Seminar in Medicine, 28.04.2017, Assoc. Prof. Ceyda Açılan AyhanAuthor: KUSOM
Location: MED 176
Speaker : Assoc. Prof. Ceyda Açılan Ayhan / TUBITAK, Marmara Research Center - Genetic Engineering and Biotechnology Institute
TelePresence : AH Dean's Office / KUH 9th floor Meeting Room
Chromosomal Segregation Defects in Cancer Cells and Metal Based Agents as a Platform in Cancer Therapy
The primary research goals in our laboratory are directed towards understanding the molecular basis of chromosomal segregation defects and mechanism of action for potential anticancer drugs. The chemotherapeutics used today mostly suffer from the destructive side effects on healthy tissues as a result of failure to selectively target tumor cells. Unlike normal cells, tumor cells frequently exhibit extra centrosomes, which tend to form multipolar spindles (MPS), leaving one/some of the cells with less genetic material triggering death pathways. Nevertheless, cancer cells divide successfully by coalescing their extra centrosomes into two poles. In our laboratory, we have shown that the mitotic kinase Nek2A has a role in centrosomal unclustering. Hence, one of our major aims is to identify novel Nek2A targets, and determine which one of these targets play a role in centrosome clustering. This way, selective killing of cancer cells exhibiting supernumerary centrosomes may be possible through poisons towards those targets, and our findings will be translated in the clinic.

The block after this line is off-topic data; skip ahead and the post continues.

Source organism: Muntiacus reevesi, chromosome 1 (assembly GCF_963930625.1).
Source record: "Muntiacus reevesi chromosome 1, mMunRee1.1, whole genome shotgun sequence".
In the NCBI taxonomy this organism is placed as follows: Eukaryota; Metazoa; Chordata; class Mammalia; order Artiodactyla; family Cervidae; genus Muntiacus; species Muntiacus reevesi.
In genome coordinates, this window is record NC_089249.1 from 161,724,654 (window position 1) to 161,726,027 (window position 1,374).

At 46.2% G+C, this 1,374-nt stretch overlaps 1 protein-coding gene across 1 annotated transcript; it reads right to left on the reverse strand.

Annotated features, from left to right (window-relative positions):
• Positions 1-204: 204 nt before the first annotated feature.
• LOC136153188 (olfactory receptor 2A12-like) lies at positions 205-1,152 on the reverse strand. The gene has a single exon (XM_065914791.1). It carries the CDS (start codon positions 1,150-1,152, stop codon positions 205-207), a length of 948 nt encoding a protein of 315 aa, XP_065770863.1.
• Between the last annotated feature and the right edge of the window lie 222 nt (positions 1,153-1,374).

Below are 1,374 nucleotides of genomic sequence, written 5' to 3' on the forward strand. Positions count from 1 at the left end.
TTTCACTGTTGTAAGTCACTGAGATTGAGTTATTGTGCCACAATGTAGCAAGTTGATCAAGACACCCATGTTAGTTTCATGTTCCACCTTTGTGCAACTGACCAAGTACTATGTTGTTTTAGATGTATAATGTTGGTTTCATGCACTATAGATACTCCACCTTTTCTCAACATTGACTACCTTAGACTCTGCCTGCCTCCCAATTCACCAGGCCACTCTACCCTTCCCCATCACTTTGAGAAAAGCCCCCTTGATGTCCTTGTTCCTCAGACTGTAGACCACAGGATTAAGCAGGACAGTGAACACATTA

The second project that is ongoing in our lab is characterization of anticancer drugs and investigation of their molecular mechanism of action. Metal based chemotherapeutic drugs are widely used as an effective method to defeat various cancers. In this talk, I will describe our data on a novel therapeutic agent: a Palladium(II) Saccharinate Complex of Terpyridine. We showed that the complex was more cytotoxic to various types of cancer cells in comparison to non-cancer controls and induced apoptosis. It also effectively reduced tumor size and appeared to cause less side effects compared to cisplatin. To better understand this agent, we performed nano LC-MS/MS analyses in human breast cancer cells. The data was suggestive of increased double strand breaks (DSBs). The presence of DSBs was confirmed in vitro and in cell culture. There was also increased intracellular reactive oxygen species (ROS) formation. Scavenging ROS rescued cell death in response to Pd(II) treatment, potentially explaining how the Pd(II) complex damaged the DNA. The complex was also found to be cell cycle non-specific to exert its toxicity. The details of this analysis and the significance will be discussed during the scope of this work.